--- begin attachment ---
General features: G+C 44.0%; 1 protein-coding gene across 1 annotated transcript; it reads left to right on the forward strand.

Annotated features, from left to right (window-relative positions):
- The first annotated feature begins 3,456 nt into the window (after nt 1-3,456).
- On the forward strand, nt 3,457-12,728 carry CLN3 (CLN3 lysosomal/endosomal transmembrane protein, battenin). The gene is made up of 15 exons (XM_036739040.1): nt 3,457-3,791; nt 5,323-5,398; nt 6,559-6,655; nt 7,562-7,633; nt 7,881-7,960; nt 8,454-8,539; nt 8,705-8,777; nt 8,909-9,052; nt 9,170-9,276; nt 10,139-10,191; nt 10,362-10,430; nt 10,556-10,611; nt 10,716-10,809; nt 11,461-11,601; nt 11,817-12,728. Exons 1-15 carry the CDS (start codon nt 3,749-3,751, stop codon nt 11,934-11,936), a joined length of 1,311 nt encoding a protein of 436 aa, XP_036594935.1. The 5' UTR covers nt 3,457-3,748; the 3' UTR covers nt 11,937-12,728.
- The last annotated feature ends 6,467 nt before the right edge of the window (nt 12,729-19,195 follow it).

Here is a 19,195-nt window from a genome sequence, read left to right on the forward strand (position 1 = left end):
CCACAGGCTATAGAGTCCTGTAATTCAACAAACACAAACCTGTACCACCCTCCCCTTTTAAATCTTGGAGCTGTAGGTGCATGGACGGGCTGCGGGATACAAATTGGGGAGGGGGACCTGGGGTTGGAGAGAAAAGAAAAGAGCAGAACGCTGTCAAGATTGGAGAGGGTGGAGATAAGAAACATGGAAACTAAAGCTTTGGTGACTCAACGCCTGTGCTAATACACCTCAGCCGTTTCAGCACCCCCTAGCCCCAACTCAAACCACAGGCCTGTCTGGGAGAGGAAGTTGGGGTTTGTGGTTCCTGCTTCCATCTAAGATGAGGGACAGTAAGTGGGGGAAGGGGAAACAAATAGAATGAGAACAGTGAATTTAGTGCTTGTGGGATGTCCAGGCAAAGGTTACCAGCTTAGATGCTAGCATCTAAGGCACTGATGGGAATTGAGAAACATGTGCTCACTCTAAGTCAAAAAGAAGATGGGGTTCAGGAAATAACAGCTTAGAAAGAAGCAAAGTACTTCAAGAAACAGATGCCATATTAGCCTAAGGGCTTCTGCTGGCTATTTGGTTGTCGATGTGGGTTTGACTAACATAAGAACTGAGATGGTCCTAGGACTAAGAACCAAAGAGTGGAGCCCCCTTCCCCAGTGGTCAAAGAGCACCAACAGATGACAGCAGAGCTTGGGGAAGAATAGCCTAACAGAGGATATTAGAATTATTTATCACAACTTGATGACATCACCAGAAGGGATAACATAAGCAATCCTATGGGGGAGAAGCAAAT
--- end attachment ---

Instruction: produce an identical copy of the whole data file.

General features: G+C 44.0%; 1 protein-coding gene across 1 annotated transcript; it reads left to right on the forward strand.

Annotated features, from left to right (window-relative positions):
- The first annotated feature begins 3,456 nt into the window (after nt 1-3,456).
- On the forward strand, nt 3,457-12,728 carry CLN3 (CLN3 lysosomal/endosomal transmembrane protein, battenin). The gene is made up of 15 exons (XM_036739040.1): nt 3,457-3,791; nt 5,323-5,398; nt 6,559-6,655; nt 7,562-7,633; nt 7,881-7,960; nt 8,454-8,539; nt 8,705-8,777; nt 8,909-9,052; nt 9,170-9,276; nt 10,139-10,191; nt 10,362-10,430; nt 10,556-10,611; nt 10,716-10,809; nt 11,461-11,601; nt 11,817-12,728. Exons 1-15 carry the CDS (start codon nt 3,749-3,751, stop codon nt 11,934-11,936), a joined length of 1,311 nt encoding a protein of 436 aa, XP_036594935.1. The 5' UTR covers nt 3,457-3,748; the 3' UTR covers nt 11,937-12,728.
- The last annotated feature ends 6,467 nt before the right edge of the window (nt 12,729-19,195 follow it).

Here is a 19,195-nt window from a genome sequence, read left to right on the forward strand (position 1 = left end):
CCACAGGCTATAGAGTCCTGTAATTCAACAAACACAAACCTGTACCACCCTCCCCTTTTAAATCTTGGAGCTGTAGGTGCATGGACGGGCTGCGGGATACAAATTGGGGAGGGGGACCTGGGGTTGGAGAGAAAAGAAAAGAGCAGAACGCTGTCAAGATTGGAGAGGGTGGAGATAAGAAACATGGAAACTAAAGCTTTGGTGACTCAACGCCTGTGCTAATACACCTCAGCCGTTTCAGCACCCCCTAGCCCCAACTCAAACCACAGGCCTGTCTGGGAGAGGAAGTTGGGGTTTGTGGTTCCTGCTTCCATCTAAGATGAGGGACAGTAAGTGGGGGAAGGGGAAACAAATAGAATGAGAACAGTGAATTTAGTGCTTGTGGGATGTCCAGGCAAAGGTTACCAGCTTAGATGCTAGCATCTAAGGCACTGATGGGAATTGAGAAACATGTGCTCACTCTAAGTCAAAAAGAAGATGGGGTTCAGGAAATAACAGCTTAGAAAGAAGCAAAGTACTTCAAGAAACAGATGCCATATTAGCCTAAGGGCTTCTGCTGGCTATTTGGTTGTCGATGTGGGTTTGACTAACATAAGAACTGAGATGGTCCTAGGACTAAGAACCAAAGAGTGGAGCCCCCTTCCCCAGTGGTCAAAGAGCACCAACAGATGACAGCAGAGCTTGGGGAAGAATAGCCTAACAGAGGATATTAGAATTATTTATCACAACTTGATGACATCACCAGAAGGGATAACATAAGCAATCCTATGGGGGAGAAGCAAAT